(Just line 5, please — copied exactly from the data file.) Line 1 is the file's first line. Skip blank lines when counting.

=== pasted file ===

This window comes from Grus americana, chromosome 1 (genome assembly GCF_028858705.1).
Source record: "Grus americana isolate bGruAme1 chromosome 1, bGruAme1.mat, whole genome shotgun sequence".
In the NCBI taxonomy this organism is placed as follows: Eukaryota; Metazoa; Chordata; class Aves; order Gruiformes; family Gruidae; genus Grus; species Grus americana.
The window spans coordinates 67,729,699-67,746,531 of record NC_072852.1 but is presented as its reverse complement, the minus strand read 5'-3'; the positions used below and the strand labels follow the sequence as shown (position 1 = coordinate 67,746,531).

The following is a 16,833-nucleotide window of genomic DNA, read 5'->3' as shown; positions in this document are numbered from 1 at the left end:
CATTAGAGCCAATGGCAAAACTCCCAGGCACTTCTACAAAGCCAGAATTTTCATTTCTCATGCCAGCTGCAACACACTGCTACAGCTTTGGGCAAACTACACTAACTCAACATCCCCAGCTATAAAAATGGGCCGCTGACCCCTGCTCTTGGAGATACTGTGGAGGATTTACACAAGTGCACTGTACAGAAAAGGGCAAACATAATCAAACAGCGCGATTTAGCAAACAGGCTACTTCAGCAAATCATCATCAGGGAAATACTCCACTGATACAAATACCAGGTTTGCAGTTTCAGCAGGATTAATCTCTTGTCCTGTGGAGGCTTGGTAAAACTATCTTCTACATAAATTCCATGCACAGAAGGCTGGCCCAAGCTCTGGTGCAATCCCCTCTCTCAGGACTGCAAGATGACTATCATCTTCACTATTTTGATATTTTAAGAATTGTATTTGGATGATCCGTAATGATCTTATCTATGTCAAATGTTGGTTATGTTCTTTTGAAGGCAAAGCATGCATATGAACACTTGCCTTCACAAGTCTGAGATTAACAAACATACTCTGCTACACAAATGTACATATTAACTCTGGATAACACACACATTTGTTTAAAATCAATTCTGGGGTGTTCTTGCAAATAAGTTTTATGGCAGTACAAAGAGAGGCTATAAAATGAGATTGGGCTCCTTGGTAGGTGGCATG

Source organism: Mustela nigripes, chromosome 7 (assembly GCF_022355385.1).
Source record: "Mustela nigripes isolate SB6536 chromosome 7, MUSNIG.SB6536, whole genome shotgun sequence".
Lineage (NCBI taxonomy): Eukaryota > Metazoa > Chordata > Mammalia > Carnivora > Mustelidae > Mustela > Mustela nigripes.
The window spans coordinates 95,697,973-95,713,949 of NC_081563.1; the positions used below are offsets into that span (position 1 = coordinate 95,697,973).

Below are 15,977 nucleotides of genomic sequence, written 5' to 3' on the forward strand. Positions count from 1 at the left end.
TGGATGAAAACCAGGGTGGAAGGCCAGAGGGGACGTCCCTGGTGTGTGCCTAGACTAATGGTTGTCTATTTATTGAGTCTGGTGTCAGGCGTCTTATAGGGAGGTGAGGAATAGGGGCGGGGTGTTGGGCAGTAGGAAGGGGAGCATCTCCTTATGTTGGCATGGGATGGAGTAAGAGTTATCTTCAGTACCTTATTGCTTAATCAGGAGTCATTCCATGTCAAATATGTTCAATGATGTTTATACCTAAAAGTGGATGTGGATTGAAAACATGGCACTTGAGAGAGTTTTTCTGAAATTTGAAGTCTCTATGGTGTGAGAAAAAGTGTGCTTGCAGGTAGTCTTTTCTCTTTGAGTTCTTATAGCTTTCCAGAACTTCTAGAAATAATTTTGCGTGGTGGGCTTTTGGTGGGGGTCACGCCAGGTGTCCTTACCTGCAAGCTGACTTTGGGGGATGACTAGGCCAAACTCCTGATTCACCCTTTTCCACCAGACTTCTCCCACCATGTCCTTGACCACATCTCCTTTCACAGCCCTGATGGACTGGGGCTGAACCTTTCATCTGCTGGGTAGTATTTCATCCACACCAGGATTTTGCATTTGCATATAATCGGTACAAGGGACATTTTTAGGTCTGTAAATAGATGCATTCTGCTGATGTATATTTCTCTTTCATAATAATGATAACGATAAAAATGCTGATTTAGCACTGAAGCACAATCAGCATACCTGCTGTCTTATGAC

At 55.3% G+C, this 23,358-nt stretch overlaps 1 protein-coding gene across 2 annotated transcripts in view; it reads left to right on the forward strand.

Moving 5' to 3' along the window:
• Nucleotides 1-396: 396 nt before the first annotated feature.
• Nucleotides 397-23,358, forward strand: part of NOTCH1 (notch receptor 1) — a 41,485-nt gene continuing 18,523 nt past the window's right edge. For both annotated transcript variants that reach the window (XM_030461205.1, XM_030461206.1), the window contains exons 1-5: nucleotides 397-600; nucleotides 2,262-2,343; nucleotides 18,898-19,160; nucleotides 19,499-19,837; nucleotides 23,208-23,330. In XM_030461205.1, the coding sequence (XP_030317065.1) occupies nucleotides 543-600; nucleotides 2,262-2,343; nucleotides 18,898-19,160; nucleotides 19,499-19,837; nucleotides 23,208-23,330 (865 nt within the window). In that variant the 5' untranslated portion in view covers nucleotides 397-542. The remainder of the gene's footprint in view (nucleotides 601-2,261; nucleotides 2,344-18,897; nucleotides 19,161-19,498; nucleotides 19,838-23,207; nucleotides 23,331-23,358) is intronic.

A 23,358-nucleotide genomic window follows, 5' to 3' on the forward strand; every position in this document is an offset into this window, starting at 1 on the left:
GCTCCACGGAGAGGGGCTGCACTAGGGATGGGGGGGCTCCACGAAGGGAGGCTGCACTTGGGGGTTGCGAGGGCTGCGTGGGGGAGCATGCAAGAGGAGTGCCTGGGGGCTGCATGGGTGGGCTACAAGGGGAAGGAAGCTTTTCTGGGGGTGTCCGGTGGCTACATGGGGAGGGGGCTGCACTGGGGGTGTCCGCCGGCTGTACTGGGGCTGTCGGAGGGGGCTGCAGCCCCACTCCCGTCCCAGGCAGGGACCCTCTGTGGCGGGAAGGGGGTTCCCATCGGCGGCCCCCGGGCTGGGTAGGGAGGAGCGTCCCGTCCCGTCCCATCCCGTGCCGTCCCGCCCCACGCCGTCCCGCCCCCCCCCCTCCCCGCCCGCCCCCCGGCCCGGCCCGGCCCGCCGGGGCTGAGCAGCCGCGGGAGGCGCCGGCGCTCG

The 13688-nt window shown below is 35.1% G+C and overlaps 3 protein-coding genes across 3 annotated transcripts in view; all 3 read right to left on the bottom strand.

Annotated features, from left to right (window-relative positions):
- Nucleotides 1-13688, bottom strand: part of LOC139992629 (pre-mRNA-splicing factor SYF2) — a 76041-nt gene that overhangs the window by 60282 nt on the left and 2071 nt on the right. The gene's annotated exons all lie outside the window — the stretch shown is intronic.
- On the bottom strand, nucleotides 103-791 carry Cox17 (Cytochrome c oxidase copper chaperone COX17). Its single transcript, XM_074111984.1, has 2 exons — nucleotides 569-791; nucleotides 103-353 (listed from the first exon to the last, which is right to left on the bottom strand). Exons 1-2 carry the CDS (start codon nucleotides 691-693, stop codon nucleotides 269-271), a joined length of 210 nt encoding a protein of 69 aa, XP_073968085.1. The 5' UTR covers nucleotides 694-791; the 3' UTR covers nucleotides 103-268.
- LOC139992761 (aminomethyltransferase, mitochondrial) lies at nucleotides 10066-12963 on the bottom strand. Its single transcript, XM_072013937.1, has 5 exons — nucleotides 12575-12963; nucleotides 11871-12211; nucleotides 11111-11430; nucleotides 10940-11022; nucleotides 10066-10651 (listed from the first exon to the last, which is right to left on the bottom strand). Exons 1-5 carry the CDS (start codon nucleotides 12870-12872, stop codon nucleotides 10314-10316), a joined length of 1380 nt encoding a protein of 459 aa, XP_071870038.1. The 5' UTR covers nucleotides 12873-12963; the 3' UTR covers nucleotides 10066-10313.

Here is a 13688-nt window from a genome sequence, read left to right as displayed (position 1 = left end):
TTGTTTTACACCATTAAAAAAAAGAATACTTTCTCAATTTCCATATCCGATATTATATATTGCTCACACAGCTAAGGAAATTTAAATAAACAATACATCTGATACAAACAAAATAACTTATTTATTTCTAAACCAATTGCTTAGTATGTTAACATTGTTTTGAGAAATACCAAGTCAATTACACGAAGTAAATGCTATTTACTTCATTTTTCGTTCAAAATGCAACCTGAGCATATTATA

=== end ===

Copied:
The following is a 16,833-nucleotide window of genomic DNA, read 5'->3' as shown; positions in this document are numbered from 1 at the left end: